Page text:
This simple lesson has served me well, if only I would keep this in the front of my mind while I am out in the woods and on the water. When you take a moment to look around and stop charging to your destination you will realize that getting to your destination is only part of the experience. This is much more important when I am hiking or snowshoeing as with each step the crunch of the snow and ice beneath my feet is a lot louder than you would think. If you only focused on getting to your destination you could not possibly take in and enjoy everything that is going on around you.
One of the last days of ice fishing this past spring I hiked into my favorite pond. It is full of pickerel and is always very reliable in keeping me chasing flags. The weather was perfect for a day on the ice and the hike in was phenomenal. I made sure to take my time as the hike in is deceptive in how high you go. If you go charging up the hill you will be winded very quickly. Most of the time it is because I am so excited to get up there that I forget to regulate my breathing and I am left trying to recover and not paying attention to the world around me.
I am always excited when I head into this pond during the winter as the snow reveals the tracks left by the many animals that call this area home. A couple years ago I was snowshoeing this area and not fishing and I tracked a bobcat for miles. I never got a look at it, but at every stream crossing its paws got wet and left muddy prints on the snow for a short period of time only confirming that I was heading in the right direction. I also remember when the deer were more plentiful in this area. The first time I hiked into this area the snow was completely packed with deer tracks everywhere. You couldn’t turn around without being surrounded by tracks and droppings. I have seen a dramatic decrease in the amount of tracks every year, which coincides with an increase in coyote tracks that I see every year.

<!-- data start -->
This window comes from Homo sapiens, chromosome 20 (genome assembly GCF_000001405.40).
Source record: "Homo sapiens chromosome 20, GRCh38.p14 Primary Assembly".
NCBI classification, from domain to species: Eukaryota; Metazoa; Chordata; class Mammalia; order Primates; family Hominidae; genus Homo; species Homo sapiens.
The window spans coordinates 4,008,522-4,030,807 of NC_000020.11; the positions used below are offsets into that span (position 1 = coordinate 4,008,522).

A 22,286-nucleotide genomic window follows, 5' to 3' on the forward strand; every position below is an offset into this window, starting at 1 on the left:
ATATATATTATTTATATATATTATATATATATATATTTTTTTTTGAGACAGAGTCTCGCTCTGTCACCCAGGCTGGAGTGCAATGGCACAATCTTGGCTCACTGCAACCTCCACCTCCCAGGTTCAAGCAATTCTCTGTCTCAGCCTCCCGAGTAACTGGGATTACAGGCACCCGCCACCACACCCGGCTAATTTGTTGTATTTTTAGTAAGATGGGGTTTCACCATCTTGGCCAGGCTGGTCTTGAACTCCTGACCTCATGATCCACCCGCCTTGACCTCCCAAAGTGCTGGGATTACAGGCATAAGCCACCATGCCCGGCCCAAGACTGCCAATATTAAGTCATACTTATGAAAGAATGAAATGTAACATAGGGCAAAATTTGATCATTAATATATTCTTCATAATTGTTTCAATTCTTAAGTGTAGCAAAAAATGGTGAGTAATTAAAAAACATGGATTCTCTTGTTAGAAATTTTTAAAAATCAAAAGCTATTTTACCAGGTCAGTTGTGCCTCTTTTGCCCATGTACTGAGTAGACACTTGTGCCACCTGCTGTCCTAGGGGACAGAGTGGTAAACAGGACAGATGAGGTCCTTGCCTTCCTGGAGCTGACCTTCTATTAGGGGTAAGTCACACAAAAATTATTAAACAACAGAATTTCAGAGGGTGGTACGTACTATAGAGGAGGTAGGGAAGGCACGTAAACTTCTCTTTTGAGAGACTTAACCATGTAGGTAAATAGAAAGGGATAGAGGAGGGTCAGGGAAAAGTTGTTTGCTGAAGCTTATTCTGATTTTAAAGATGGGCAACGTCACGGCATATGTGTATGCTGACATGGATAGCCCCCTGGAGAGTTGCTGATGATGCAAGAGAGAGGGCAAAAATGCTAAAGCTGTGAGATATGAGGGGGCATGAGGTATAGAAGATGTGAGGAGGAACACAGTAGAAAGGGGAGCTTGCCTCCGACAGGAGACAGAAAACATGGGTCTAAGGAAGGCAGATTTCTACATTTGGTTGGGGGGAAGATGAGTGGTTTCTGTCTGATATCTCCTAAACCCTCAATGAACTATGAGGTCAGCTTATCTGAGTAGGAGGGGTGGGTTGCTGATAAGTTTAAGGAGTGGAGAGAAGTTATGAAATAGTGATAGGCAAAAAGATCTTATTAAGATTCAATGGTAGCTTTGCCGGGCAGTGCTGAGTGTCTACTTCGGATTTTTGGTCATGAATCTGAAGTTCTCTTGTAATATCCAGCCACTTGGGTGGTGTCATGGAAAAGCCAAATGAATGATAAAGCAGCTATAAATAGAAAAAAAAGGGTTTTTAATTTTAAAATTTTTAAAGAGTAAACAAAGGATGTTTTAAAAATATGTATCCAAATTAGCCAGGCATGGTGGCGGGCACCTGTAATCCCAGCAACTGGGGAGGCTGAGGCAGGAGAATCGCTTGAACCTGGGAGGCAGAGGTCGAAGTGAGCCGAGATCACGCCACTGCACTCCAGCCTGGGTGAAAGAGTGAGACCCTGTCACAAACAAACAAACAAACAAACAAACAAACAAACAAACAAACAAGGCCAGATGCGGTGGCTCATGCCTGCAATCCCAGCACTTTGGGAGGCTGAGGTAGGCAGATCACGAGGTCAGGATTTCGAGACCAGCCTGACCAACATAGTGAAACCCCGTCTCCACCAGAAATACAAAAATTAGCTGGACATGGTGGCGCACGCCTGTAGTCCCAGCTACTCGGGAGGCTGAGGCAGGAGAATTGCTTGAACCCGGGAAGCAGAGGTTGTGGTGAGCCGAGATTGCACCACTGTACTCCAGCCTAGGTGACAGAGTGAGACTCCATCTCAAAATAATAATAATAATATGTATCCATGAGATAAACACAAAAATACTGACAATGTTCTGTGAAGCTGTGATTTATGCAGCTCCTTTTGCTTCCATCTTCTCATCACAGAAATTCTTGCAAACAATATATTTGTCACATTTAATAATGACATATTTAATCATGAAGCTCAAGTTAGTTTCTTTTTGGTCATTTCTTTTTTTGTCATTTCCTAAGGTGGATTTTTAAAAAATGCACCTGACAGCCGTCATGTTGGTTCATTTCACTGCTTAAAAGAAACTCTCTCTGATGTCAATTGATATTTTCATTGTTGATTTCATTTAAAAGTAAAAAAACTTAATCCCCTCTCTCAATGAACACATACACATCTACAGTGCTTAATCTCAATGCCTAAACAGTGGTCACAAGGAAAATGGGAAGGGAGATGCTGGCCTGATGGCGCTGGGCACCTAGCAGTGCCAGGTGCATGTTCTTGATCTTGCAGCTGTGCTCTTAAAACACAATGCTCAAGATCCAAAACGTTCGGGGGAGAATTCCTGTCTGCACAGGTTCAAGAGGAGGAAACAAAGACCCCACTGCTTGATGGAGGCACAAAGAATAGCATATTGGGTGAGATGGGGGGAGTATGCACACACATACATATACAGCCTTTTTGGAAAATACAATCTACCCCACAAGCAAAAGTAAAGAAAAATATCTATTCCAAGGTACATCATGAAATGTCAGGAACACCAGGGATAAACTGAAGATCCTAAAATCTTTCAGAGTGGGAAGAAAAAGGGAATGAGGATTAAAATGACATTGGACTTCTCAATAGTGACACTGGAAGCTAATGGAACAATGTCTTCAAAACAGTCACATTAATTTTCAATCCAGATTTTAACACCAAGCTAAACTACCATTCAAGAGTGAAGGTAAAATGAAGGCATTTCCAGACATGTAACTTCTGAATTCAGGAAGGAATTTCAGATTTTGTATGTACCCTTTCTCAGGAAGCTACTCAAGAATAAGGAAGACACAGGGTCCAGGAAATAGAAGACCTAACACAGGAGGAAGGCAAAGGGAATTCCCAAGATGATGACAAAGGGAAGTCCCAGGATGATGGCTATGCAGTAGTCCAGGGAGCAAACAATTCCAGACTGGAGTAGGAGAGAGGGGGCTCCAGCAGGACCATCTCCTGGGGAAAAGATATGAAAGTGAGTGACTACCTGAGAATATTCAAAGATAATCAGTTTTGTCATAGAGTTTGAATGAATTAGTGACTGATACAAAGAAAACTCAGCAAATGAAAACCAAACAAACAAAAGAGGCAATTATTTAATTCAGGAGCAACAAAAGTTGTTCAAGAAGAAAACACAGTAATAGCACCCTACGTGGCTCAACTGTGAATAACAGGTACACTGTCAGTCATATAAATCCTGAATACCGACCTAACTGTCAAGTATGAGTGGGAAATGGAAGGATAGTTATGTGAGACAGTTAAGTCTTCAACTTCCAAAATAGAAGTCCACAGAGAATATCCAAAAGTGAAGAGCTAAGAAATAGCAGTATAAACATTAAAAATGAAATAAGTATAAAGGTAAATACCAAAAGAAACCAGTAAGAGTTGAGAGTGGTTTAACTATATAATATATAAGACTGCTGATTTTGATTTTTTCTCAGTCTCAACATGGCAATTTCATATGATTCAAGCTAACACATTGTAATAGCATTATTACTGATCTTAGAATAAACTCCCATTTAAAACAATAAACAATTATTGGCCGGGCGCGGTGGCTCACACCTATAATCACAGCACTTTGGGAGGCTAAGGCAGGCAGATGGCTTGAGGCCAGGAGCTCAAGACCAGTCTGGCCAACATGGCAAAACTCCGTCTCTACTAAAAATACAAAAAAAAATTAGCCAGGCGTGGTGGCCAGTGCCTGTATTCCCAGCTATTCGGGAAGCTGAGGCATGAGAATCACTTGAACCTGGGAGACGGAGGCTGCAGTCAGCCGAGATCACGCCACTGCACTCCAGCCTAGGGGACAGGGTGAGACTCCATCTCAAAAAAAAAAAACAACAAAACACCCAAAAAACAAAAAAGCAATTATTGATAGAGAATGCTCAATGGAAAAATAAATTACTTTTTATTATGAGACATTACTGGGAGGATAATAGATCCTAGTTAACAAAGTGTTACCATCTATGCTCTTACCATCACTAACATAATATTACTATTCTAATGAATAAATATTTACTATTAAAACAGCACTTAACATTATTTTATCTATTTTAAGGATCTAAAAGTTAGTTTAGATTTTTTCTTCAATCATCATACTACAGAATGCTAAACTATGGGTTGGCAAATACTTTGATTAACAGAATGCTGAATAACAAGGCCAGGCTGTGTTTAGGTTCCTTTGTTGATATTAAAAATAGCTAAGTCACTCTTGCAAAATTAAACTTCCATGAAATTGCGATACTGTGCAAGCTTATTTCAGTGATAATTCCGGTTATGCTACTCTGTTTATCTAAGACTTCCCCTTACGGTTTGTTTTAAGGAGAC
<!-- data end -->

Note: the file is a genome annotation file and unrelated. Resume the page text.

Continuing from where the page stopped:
When on the pond there was no snow on the ice and that made walking that much quieter and I was being entertained by a couple barred owls calling to each other from across the pond. I never saw them, but they have a very distinct call so there is not mistaking them. Just think “Who cooks for you” as a way to identify their calls. Just google barred owl calls to listen for yourself. Or better yet take a hike in the woods to see if you can hear or see them firsthand. Be curious and take some time to enjoy the world around you.
I also struggle with not paying attention to what is going around me when I am driving to my next destination. When I am up north I am constantly on the lookout for moose along the road so that I do not get into an accident with them. This spring I was heading to the Roach River and along the road I didn’t see any moose, but when I drove by a side road I noticed a moose in a parking area for town plow trucks. I could have just kept driving, but I took the time to stop and investigate. It paid off for sure. This young moose was kneeling down to lick the salt that had fallen and collected on the ground. It did not care that I drove in and I got some nice footage of it getting its dose of salt for the year.
I have to continue to remind myself to stop, look and listen all of the time. When I am really busy I am laser focused on my next task and that takes away from the overall experience that I am in search of. As a guide we are always looking for ways to improve what we are doing and how we share those experiences with our clients. So stop, look and listen to get the whole experience.